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article imageNeoCities throttles FCC over net neutrality protest

By Milton Este     May 9, 2014 in Technology
Two-tier internet service is not the way to go and one web hosting service took an interesting approach to get this point across. By giving them a taste of their own medicine, NeoCities hopes the FCC will reconsider their net neutrality proposal.
FCC Chairman Tom Wheeler's proposal would allow internet service providers (ISPs) to sell a two-tiered service. Those who pay will receive faster internet speeds and those who do not will have their speeds throttled.
Bandwidth throttling is the intentional slow down of internet speeds. It is usually done to regulate network traffic or to reduce bandwidth congestion.
While major corporations including Google, Facebook, Twitter, Amazon, and over 100 others have written to U.S telecom regulators, NeoCities decided to do something slightly differently. NeoCities, in their blog post, announced a special Ferengi plan just for the FCC.
Since the FCC loves this idea so much, NeoCities, after finding out the FCC's internal IP block, throttled their speeds to 28.8 Kbps on all NeoCities.org front sites. If they wish to remove this capped speed, the FCC will have to pay $1,000 per year as part of the Ferengi plan.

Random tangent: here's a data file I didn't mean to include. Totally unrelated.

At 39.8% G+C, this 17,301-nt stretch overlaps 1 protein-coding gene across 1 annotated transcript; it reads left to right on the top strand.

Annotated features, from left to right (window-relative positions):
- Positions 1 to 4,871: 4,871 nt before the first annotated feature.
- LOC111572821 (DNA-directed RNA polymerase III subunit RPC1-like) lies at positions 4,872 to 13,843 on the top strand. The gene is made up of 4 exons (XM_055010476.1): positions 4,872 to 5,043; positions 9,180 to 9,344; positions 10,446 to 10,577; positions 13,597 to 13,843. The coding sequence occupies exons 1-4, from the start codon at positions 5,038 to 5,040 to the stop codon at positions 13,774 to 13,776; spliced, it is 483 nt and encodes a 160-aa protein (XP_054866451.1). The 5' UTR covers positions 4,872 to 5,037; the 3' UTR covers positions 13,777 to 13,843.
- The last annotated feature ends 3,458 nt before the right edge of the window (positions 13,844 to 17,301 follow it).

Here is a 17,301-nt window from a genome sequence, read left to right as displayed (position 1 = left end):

"I've (through correspondence) gotten access to the FCC's internal IP block, and throttled all connections from the FCC to 28.8kbps modem speeds on the Neocities.org front site, and I'm not removing it until the FCC pays us for the bandwidth they've been wasting instead of doing their jobs protecting us from the 'keep America's internet slow and expensive forever' lobby," NeoCities founder Kyle Drake wrote in a blog post.
"The Ferengi plan is a special FCC-only plan that costs $1000 per year, and removes the 28.8kbps modem throttle to the FCC. We will happily take Credit Cards, Bitcoin, and Dogecoin from crooked FCC executives that probably have plenty of money from bribes on our Donations page," he continued. "If it bothers you that I'm doing this, I want to point out that everyone is going to be doing crap like this after the FCC rips apart Net Neutrality. It's time for the web to organize and stand up against these thugs before they ruin everything that the web stands for."
For those that wish to take part in this protest, there is a way to do so. The "Ferengi Plan" code is up on GitHub for grabs to give the FCC a taste of their own proposal. Hopefully the FCC will keep this in mind when they vote on this proposal on May 15.
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